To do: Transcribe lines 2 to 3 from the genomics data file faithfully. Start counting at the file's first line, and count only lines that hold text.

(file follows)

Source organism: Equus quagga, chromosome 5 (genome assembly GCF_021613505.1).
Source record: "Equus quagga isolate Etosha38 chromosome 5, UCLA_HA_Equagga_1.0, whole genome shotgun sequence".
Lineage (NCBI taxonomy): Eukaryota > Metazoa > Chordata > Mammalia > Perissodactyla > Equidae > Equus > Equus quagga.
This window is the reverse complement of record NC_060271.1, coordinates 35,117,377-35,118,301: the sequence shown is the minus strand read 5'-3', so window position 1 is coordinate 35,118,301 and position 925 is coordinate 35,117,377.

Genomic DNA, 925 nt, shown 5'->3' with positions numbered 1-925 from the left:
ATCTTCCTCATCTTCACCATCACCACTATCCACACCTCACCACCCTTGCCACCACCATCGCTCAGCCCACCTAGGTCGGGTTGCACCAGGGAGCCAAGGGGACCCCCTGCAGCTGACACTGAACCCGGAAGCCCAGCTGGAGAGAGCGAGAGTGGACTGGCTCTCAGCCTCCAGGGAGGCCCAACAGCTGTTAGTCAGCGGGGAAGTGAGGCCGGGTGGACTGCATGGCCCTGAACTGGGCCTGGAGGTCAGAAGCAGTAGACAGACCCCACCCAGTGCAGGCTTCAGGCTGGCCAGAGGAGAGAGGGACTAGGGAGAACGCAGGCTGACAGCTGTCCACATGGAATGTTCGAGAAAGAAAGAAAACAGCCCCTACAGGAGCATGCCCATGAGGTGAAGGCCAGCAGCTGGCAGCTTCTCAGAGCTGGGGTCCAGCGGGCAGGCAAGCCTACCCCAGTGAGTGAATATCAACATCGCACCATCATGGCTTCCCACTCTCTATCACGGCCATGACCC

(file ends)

Source record: "Equus quagga isolate Etosha38 chromosome 5, UCLA_HA_Equagga_1.0, whole genome shotgun sequence".
Lineage (NCBI taxonomy): Eukaryota > Metazoa > Chordata > Mammalia > Perissodactyla > Equidae > Equus > Equus quagga.